Upon the Atlantic coast the utmost effort of the Fish Commissioners, supported by ample State and national expenditure, seems powerless to effect a renewal of the abundance of old. No more saddening exhibitions of man's improvidence are afforded than by the noble rivers that have been depleted or exhausted of their finny treasures, and of such perhaps the most striking are those presented by the larger affluents of Chesapeake Bay, the Potomac and the Susquehanna. Sixty years ago, through the greater course of these long streams, both the shad and the alewife, or fresh-water herring, existed in almost incredible numbers. In the Potomac the two species would often ascend the river together, and it was not an uncommon draught to secure several hundred thousand herring and several thousand shad at a single haul. The fishermen, in drawing the seine on shore, would pile the herring knee-deep for twelve or fifteen feet landward, and then walk or wade through the mass, thrusting in their arms and picking out the shad. The herring so stacked would be sometimes sold for a mere trifle, sometimes be given away; often, although an edible fish, and perhaps superior in that respect to the common herring, would be carted off for manure; and sometimes, for lack of even that demand, would be allowed to float away upon the rising tide. In 1832 nine hundred and fifty thousand, accurately counted, were taken out at one draught; the number of shad seined was often four thousand and upward, and the selling price as low as a dollar and a half per hundred fish. Of such destructive fishing a constant decline in the annual catch was the inevitable result, and thus it happened that for some years prior to the war practical exhaustion had been attained. The abatement of the fishery during that period so far restocked the river that it was renewed with profit upon the restoration of peace, but improvidence again resulted in impoverishment. In the early seventies government aid was invoked and extended; many millions of shad fry were artificially hatched and placed in the river, and thus, by constant reparative effort, a scant measure of plenty is at present with difficulty maintained.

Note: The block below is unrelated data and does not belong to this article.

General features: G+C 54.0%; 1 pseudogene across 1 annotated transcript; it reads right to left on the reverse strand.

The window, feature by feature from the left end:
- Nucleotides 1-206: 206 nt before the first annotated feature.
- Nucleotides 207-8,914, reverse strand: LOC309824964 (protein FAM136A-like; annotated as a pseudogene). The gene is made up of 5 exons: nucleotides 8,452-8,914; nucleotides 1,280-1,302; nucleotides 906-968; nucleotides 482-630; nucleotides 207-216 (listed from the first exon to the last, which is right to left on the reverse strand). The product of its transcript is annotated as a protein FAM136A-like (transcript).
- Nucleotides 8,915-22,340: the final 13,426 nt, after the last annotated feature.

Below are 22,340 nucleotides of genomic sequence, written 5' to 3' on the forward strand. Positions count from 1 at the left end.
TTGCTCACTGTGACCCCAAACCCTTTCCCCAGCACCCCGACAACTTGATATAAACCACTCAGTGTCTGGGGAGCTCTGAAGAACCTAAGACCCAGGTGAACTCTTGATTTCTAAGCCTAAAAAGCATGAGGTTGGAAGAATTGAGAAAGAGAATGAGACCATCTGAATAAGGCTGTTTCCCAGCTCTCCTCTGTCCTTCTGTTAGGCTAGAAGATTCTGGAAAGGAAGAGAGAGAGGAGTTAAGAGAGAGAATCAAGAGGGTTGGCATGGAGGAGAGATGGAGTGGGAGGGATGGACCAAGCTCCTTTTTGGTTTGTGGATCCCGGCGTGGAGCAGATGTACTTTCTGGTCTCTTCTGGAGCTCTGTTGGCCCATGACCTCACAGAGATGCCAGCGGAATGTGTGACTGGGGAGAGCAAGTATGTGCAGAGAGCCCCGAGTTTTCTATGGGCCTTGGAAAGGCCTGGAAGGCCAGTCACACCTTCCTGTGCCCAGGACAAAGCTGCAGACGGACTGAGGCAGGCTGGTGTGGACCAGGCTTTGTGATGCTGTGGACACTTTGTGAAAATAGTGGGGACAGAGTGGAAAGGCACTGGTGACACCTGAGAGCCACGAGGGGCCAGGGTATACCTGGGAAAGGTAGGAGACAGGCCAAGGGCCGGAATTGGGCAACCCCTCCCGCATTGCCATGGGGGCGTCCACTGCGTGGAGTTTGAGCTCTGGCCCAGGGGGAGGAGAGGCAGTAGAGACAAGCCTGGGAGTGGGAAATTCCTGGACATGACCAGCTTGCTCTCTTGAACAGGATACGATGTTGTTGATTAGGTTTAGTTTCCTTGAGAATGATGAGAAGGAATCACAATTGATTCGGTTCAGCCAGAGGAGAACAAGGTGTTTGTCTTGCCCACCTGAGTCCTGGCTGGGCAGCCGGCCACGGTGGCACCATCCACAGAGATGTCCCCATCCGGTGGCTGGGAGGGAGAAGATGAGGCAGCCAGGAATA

In the golden days of their former abundance no shad were so highly prized as those captured in the upper reaches of the Susquehanna, whose clear, running waters only the better conditioned could attain, and which in their long journey against a fresh and swiftly flowing stream were presumed to acquire a flavor and excellence peculiarly their own. When the first settlers of the Wyoming Valley found their abiding place in the glades of its forested river that beneath the budding leafage of the spring rippled cheerily to the far-distant sea, they were amazed and confounded at the sudden revelation of its wondrous treasure of fish. The dreary winter of seclusion and solitude, of cold and privation, of coarse and scanty food had passed and gone, and the gladdening rays of the returning sun had quickened the face of Nature into joyous life. In their long deprivation the isolated community hungered for the coming fruits of the earth—of fresh food there was little or none—and toil and hardship, unsustained by proper nutrition, told heavily upon the weaker members of the lone and distant settlement. Then it was, in the time of their stress and suffering, that the ocean's bounteous harvest was borne against the fierce current of the swollen river, to diffuse joy and gladness in remote and difficult wilds. It was the assured possession of its fluvial crop that peopled the valley, for not only did this manna of the wilderness tide over the waiting interval between seed time and harvest, but, salted or smoked, afforded a winter supply of nourishing food that during the felling of the forest and the clearing of the land sustained the strength of the industrious pioneer. It, moreover, formed the subject of commerce, or rather, in those rude days, of barter, for the salted product was teamed through the primeval forest to the settlements upon the upper Mohawk and to the infant colonies that struggled for existence where are now the flourishing communities of Syracuse, Oneida, and others of that populous and prosperous section. It has been maintained that the first commercial routes established by mankind were probably those for the acquisition of salt; and the early existence of the ill-defined and perilous way that led to the Onondaga salt springs and to other sources of saline supply instances the assertion. A hundred shad, not unlikely over a quarter of a ton in weight, was the exchangeable value of a bushel of salt, weighing perhaps one fifth as much. Every farmer had an ample store of barreled shad, running from thirty to forty to the pork barrel, a measure that would probably require twice the number of the comparatively immature catch of to-day.